Thursday, June 9, 2016

NOL HAD ISSUES

From American Shipper on NOL.  LTD question-- How much of problem was caused by Temasek?




CEO: NOL lacked the scale, agility to compete

Recently purchased APL parent Neptune Orient Lines couldn’t cut costs fast enough to compete in an increasingly commoditized market, chief executive Ng Yat Chung said in a surprisingly candid interview with Singapore’s Straits Times.

   Neptune Orient Lines (NOL), the recently purchased parent of ocean carrier APL, lacked the scale and agility needed to compete in today’s shipping market, chief executive Ng Yat Chung said in a surprisingly candid interview with Singapore’s Straits Times.
   Ng said the company couldn’t cut costs fast enough to weather the storm of rampant overcapacity and the corresponding decline in ocean freight rates.
   Once a highly-profitable line known for premium service and innovation, NOL has struggled to turn a profit recently, posting losses in five out of the last 10 years, $1.5 billion since 2011 alone. Singapore-owned investment firm Temasek Holdings, NOL’s majority owner, agreed in December 2015 to sell the company to French ocean carrier CMA CGM for $1.30 per share. CMA CGM announced late last month it was proceeding with the estimated $2.4 billion acquisition following approval from regulatory authorities in China and the European Union.
   “In this environment of extreme overcapacity and severe freight rate erosion, competition is based on cost,” said Ng. “We have made good progress in that aspect, and every year we've managed to reduce our losses. Unfortunately, we haven't been able to cut costs fast enough to offset the collapse in freight rates.”
   “Compared with our competitors, we also didn't have the scale, which has become more important in this industry,” he added. “The largest part of the cost for a carrier like us comes from the terminal costs, trucking costs, fuel costs - all these, you get a significant advantage in getting a better rate when you have big volumes. So when freight rates are very low, every dollar of the cost advantage matters. Otherwise, you're hamstrung.”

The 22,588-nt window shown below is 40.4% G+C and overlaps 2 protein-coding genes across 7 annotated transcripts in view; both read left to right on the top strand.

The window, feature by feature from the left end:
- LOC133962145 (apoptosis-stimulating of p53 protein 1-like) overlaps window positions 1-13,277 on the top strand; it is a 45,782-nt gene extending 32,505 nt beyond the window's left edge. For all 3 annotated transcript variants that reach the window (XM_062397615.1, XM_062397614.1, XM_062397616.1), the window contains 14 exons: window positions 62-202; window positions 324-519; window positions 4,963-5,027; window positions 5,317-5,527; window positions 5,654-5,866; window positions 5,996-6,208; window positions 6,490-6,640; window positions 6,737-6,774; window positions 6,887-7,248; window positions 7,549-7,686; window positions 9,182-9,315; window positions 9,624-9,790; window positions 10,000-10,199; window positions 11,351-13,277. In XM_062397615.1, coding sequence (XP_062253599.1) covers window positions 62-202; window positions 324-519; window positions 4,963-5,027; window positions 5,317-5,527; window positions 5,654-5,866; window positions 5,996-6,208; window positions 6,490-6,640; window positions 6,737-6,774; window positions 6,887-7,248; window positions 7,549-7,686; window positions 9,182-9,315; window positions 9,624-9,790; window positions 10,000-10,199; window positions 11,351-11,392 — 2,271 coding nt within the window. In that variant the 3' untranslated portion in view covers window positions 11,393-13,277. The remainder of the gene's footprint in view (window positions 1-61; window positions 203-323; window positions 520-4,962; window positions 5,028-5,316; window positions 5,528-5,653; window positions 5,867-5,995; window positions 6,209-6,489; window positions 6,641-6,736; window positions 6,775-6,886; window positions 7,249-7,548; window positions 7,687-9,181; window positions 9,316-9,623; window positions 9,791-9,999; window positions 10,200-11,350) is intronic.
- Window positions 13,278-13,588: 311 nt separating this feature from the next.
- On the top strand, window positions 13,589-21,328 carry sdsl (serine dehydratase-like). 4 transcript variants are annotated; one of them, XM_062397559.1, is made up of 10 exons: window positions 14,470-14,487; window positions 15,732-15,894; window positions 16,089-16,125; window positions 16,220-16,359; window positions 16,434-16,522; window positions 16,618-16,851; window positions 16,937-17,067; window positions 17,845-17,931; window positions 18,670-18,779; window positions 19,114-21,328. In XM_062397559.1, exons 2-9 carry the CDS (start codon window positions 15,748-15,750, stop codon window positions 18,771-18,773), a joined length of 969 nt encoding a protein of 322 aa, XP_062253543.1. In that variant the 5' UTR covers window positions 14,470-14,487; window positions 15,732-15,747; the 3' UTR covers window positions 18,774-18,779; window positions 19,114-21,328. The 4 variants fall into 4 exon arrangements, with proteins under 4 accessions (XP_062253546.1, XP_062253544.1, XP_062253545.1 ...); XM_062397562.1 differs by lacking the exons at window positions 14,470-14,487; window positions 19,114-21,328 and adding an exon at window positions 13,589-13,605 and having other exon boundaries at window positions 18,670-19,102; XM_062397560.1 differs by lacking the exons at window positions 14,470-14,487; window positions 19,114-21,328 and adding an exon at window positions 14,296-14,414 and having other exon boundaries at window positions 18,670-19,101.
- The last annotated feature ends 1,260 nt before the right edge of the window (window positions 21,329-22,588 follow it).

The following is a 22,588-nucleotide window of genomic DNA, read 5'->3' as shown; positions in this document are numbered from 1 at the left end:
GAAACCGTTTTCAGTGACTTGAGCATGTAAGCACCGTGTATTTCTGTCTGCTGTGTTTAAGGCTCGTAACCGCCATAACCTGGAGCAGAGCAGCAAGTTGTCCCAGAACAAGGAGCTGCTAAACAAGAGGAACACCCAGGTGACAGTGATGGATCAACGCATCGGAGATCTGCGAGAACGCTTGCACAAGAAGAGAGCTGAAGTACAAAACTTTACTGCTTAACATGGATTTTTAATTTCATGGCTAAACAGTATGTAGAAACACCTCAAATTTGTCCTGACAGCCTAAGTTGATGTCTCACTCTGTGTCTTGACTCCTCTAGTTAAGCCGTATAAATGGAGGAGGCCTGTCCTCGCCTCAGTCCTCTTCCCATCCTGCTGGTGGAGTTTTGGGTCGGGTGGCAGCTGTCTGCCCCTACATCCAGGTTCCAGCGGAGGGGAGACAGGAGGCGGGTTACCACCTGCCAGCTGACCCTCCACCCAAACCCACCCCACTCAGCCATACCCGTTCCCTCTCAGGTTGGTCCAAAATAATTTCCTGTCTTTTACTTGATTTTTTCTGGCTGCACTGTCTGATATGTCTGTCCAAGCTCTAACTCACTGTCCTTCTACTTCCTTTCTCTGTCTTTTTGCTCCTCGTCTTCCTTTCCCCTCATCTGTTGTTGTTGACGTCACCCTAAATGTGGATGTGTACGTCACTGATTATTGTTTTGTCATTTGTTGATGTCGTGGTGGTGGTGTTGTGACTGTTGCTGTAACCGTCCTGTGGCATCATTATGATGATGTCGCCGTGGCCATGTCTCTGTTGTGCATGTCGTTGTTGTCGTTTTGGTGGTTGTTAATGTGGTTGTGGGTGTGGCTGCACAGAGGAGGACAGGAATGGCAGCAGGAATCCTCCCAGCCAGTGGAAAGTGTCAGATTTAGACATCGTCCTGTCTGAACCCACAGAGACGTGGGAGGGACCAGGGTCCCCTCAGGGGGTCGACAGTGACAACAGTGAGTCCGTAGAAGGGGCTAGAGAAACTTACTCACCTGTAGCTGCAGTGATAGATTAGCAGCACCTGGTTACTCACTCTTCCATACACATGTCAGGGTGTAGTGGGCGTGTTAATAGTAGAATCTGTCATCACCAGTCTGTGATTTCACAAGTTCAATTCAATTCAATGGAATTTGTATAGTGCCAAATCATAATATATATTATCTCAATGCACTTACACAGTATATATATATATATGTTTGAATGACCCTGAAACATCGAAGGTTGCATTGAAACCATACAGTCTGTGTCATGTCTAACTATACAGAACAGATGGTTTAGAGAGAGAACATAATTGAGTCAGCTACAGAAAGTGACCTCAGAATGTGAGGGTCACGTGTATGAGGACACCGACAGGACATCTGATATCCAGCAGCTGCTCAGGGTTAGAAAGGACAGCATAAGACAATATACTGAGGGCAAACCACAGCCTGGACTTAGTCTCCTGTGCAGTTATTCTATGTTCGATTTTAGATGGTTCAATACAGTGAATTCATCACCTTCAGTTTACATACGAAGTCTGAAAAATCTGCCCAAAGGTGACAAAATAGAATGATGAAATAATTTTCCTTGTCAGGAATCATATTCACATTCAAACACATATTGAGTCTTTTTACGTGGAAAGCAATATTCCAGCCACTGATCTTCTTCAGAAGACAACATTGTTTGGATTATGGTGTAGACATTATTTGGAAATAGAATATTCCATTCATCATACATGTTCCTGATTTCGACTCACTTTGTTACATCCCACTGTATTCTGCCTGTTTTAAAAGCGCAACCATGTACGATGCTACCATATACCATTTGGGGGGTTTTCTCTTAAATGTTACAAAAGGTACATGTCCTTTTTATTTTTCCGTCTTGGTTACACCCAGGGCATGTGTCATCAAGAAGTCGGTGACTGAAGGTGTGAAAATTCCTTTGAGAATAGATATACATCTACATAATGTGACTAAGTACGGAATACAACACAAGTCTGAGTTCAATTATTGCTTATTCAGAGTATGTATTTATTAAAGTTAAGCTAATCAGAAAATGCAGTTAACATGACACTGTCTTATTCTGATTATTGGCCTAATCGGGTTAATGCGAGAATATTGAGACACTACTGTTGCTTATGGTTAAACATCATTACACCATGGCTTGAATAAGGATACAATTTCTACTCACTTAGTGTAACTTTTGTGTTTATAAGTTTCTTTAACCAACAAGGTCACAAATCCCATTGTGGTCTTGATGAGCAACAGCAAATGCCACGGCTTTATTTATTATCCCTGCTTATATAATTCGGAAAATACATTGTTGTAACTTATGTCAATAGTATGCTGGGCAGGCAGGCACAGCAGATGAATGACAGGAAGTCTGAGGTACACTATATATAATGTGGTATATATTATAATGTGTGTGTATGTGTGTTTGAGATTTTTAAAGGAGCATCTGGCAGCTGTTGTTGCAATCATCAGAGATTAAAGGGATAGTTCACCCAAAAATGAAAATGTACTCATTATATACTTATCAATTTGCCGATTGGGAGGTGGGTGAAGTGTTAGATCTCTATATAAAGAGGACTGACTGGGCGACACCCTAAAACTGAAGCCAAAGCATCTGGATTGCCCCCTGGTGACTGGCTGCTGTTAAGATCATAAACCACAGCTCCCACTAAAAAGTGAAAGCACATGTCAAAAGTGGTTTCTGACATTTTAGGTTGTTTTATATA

NOL in 2015 reported a profit of $707 million compared with a loss of $260 million in 2014. Excluding one-time proceeds from the sale of APL Logistics to Kintetsu World Express, however, the company would have had a loss of $181 million last year. Revenues stood at $6.02 billion in 2015, a 30 percent drop from the $8.62 billion recorded in 2014.
   For the first quarter of 2016, the company posted a net losses of $105 million, much higher than the $11 million loss it reported in the first quarter of 2015, when losses were offset by gains from the APL Logistics divestiture. Revenues fell 43 percent year-over-year to $1.14 billion for the quarter, as volumes and average revenue per FEU at APL dipped 6 percent and 23 percent, respectively.
   By comparison, APL’s first quarter costs declined only 16 percent ($60 million) compared with the same 2015 period.
   Ng, a former army general who transitioned to CEO of NOL in October 2011 from his role as senior managing director of Temasek Holdings, said the prior success of NOL’s premium service offerings always came at a “significantly higher” those that of competing lines.
   “This was always the way for NOL, even before the 2008 financial crash, and it did well,” he said. “But the world has changed. The market growth has slowed down, there is severe overcapacity, so we had to recognize that the business model needed change. We didn't have the right cost position in an industry that was becoming more and more commoditized.”